What Do We Do Wednesday? on Beginning the Class As University-Specific Work: A Preliminary Study (Report)
Canadian Review of Sociology 2009, Feb, 46, 1
Canadian Review of Sociology
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THE QUESTION AND THE APPROACH Whether thought to be "in chains" (Giroux 2007), "in ruins" (Readings 1996), "for sale" (Tudiver 1999), or "no place to learn" (Pocklington and Tupper 2002), the university is once again in question (e.g., Drakich, Grant and Stewart 2002; Eglin (forthcoming); Fallis 2007; Kelly, n.d.; Mason 2007; Rae Report 2005). I wish to contribute to the discussion by providing what has been missing in work to date, namely a description of just what about a university makes it a university. I wish to take up, that is, Edward Shils's question about juries, made famous in Harold Garfinkel's (1967a, 1967b) jury study, and apply it to universities. With respect to juries and in contradistinction to the Balesian question--what is it about juries that makes them small groups?--Shils proposed that the primary and relevant question was "what about [jurors'] deliberations makes them a jury?" (Garfinkel 2002:96). I wish to pose the same question about universities: just what is it about the operations of universities that makes them universities?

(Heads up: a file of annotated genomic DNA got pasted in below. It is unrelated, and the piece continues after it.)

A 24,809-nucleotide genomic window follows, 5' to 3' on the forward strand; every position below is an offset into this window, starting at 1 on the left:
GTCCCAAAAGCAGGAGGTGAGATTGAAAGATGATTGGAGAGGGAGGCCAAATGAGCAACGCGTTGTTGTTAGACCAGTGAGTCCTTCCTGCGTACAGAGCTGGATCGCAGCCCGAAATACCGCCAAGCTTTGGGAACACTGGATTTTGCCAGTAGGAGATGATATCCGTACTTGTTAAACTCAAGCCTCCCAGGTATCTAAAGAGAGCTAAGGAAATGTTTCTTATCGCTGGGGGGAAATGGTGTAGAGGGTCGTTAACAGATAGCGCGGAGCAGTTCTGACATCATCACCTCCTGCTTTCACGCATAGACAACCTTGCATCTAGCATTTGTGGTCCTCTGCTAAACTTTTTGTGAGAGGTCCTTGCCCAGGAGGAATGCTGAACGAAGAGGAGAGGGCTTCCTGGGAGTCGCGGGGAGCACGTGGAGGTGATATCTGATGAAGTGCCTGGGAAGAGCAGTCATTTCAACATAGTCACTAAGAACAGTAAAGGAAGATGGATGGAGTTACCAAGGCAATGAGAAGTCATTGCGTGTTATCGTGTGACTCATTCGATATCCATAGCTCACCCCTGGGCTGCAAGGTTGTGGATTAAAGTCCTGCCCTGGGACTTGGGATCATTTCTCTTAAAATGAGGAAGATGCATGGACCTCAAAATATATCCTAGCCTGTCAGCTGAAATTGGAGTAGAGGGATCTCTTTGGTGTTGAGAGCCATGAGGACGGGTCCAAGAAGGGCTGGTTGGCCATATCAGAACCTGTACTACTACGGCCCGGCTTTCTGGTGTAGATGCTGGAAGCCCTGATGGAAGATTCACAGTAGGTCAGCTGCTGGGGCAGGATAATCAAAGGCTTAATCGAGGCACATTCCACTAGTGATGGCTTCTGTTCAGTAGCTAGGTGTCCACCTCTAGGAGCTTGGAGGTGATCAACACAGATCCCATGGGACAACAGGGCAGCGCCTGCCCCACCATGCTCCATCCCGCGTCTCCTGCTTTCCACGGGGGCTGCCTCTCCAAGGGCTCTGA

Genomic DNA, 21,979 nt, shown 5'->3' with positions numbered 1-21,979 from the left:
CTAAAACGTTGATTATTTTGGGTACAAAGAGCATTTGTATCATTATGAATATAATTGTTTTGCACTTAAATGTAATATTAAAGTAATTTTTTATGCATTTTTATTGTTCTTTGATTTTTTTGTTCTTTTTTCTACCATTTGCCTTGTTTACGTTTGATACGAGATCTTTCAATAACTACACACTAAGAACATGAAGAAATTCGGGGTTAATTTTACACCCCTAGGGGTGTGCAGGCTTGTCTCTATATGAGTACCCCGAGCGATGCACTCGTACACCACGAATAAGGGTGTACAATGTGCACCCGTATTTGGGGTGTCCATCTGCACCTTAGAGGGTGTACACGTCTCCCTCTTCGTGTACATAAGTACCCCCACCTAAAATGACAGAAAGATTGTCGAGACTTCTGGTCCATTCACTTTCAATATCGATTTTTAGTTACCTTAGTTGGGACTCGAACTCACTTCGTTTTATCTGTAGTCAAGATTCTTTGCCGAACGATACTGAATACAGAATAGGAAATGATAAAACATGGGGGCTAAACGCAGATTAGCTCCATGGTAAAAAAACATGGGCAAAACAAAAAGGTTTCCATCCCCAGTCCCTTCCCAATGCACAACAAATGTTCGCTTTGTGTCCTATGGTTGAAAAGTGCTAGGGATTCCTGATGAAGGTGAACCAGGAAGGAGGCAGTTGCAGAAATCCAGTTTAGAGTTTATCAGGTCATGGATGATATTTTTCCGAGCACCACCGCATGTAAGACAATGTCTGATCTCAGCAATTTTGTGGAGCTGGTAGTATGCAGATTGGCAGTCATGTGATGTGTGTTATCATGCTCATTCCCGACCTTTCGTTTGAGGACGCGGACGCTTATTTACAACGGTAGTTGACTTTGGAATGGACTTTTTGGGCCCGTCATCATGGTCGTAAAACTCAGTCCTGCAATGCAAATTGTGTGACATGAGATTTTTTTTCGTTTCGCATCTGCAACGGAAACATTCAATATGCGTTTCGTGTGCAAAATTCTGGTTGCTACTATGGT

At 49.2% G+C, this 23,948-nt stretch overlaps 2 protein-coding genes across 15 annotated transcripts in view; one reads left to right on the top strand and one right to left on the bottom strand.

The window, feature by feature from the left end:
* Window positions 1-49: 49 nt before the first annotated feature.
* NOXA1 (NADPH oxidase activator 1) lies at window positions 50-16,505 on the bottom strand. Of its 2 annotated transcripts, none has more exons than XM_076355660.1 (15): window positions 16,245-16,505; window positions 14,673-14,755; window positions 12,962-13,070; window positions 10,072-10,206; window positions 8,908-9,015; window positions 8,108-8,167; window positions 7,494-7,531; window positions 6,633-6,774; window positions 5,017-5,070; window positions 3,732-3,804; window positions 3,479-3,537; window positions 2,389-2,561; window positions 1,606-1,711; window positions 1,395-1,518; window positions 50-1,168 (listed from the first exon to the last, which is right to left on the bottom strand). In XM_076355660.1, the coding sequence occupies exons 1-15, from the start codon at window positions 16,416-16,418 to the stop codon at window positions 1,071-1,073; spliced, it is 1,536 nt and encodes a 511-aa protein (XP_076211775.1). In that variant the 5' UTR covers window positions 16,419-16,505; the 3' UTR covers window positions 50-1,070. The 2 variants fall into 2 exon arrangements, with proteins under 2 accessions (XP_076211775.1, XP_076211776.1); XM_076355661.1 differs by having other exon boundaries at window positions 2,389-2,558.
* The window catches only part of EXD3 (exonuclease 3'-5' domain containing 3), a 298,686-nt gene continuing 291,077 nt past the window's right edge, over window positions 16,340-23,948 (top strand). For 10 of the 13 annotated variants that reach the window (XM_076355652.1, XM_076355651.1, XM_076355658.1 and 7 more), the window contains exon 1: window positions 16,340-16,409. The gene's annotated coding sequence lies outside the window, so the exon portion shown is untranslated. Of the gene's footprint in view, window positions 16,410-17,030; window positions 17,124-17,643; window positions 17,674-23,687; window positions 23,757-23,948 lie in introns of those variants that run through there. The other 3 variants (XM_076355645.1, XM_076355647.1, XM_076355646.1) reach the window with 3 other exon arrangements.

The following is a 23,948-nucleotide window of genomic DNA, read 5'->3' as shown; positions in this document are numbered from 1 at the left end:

- Category: Social Science
- Published: 01 February 2009
- Publisher: Canadian Sociological Association
- Print Length: 35 Pages
- Language: English